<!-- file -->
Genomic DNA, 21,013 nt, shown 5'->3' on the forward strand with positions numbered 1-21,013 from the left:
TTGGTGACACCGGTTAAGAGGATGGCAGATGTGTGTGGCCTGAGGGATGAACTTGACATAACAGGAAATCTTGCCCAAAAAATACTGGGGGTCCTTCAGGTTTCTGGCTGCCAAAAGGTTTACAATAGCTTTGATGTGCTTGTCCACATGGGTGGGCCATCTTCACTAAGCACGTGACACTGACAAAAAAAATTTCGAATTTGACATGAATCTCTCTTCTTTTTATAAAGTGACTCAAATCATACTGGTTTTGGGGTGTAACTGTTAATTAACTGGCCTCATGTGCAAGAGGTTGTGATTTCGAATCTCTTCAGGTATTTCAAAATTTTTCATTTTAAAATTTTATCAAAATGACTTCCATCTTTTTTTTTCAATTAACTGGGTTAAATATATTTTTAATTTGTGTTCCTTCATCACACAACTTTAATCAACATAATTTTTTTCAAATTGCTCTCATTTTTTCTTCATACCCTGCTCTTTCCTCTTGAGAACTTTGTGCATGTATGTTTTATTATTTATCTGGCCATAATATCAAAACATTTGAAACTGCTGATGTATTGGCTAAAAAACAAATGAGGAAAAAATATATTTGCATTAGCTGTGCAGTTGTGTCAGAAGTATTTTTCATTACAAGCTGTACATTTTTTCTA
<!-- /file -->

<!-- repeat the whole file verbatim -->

Genomic DNA, 21,013 nt, shown 5'->3' on the forward strand with positions numbered 1-21,013 from the left:
TTGGTGACACCGGTTAAGAGGATGGCAGATGTGTGTGGCCTGAGGGATGAACTTGACATAACAGGAAATCTTGCCCAAAAAATACTGGGGGTCCTTCAGGTTTCTGGCTGCCAAAAGGTTTACAATAGCTTTGATGTGCTTGTCCACATGGGTGGGCCATCTTCACTAAGCACGTGACACTGACAAAAAAAATTTCGAATTTGACATGAATCTCTCTTCTTTTTATAAAGTGACTCAAATCATACTGGTTTTGGGGTGTAACTGTTAATTAACTGGCCTCATGTGCAAGAGGTTGTGATTTCGAATCTCTTCAGGTATTTCAAAATTTTTCATTTTAAAATTTTATCAAAATGACTTCCATCTTTTTTTTTCAATTAACTGGGTTAAATATATTTTTAATTTGTGTTCCTTCATCACACAACTTTAATCAACATAATTTTTTTCAAATTGCTCTCATTTTTTCTTCATACCCTGCTCTTTCCTCTTGAGAACTTTGTGCATGTATGTTTTATTATTTATCTGGCCATAATATCAAAACATTTGAAACTGCTGATGTATTGGCTAAAAAACAAATGAGGAAAAAATATATTTGCATTAGCTGTGCAGTTGTGTCAGAAGTATTTTTCATTACAAGCTGTACATTTTTTCTA